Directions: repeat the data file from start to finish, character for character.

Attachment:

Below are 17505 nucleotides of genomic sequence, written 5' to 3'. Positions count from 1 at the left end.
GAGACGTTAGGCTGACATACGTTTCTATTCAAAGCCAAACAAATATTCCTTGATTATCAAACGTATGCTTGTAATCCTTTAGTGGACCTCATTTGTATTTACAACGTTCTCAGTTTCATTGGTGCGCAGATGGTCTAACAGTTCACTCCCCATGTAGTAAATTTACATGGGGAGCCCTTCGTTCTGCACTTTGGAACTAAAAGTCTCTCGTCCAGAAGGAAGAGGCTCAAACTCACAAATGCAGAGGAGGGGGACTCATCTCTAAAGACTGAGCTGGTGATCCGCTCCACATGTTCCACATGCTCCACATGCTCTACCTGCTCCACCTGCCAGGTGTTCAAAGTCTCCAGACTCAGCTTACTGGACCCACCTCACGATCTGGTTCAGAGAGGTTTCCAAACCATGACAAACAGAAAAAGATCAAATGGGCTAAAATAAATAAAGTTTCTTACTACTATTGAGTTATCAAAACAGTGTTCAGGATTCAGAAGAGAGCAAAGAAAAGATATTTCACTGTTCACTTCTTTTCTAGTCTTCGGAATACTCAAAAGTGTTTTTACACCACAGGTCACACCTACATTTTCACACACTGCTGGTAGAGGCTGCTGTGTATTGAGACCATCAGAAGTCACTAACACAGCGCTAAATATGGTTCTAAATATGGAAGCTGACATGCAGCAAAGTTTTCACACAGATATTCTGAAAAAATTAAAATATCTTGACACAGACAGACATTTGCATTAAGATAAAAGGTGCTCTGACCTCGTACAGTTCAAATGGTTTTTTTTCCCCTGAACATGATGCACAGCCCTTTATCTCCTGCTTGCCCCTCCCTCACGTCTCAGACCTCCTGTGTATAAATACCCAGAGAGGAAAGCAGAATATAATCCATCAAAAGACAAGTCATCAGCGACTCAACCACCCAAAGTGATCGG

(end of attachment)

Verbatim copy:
Below are 17505 nucleotides of genomic sequence, written 5' to 3'. Positions count from 1 at the left end.
GAGACGTTAGGCTGACATACGTTTCTATTCAAAGCCAAACAAATATTCCTTGATTATCAAACGTATGCTTGTAATCCTTTAGTGGACCTCATTTGTATTTACAACGTTCTCAGTTTCATTGGTGCGCAGATGGTCTAACAGTTCACTCCCCATGTAGTAAATTTACATGGGGAGCCCTTCGTTCTGCACTTTGGAACTAAAAGTCTCTCGTCCAGAAGGAAGAGGCTCAAACTCACAAATGCAGAGGAGGGGGACTCATCTCTAAAGACTGAGCTGGTGATCCGCTCCACATGTTCCACATGCTCCACATGCTCTACCTGCTCCACCTGCCAGGTGTTCAAAGTCTCCAGACTCAGCTTACTGGACCCACCTCACGATCTGGTTCAGAGAGGTTTCCAAACCATGACAAACAGAAAAAGATCAAATGGGCTAAAATAAATAAAGTTTCTTACTACTATTGAGTTATCAAAACAGTGTTCAGGATTCAGAAGAGAGCAAAGAAAAGATATTTCACTGTTCACTTCTTTTCTAGTCTTCGGAATACTCAAAAGTGTTTTTACACCACAGGTCACACCTACATTTTCACACACTGCTGGTAGAGGCTGCTGTGTATTGAGACCATCAGAAGTCACTAACACAGCGCTAAATATGGTTCTAAATATGGAAGCTGACATGCAGCAAAGTTTTCACACAGATATTCTGAAAAAATTAAAATATCTTGACACAGACAGACATTTGCATTAAGATAAAAGGTGCTCTGACCTCGTACAGTTCAAATGGTTTTTTTTCCCCTGAACATGATGCACAGCCCTTTATCTCCTGCTTGCCCCTCCCTCACGTCTCAGACCTCCTGTGTATAAATACCCAGAGAGGAAAGCAGAATATAATCCATCAAAAGACAAGTCATCAGCGACTCAACCACCCAAAGTGATCGG